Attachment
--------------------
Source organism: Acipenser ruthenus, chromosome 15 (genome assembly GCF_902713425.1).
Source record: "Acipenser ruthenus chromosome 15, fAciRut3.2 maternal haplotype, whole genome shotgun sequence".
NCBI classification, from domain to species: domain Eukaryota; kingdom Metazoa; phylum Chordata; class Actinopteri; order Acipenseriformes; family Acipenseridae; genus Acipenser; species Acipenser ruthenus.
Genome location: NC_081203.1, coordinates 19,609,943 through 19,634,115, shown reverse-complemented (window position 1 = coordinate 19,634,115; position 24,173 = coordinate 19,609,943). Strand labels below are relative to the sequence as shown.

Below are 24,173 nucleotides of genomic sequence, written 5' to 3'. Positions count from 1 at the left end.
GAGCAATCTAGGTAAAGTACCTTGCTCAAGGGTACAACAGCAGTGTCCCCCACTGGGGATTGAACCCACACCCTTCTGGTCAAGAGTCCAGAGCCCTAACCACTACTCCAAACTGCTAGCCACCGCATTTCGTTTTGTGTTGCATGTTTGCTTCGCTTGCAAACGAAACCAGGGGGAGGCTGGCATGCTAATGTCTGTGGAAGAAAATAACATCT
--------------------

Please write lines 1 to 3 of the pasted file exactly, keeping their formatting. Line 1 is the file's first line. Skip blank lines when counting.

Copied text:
Source organism: Acipenser ruthenus, chromosome 15 (genome assembly GCF_902713425.1).
Source record: "Acipenser ruthenus chromosome 15, fAciRut3.2 maternal haplotype, whole genome shotgun sequence".
NCBI classification, from domain to species: domain Eukaryota; kingdom Metazoa; phylum Chordata; class Actinopteri; order Acipenseriformes; family Acipenseridae; genus Acipenser; species Acipenser ruthenus.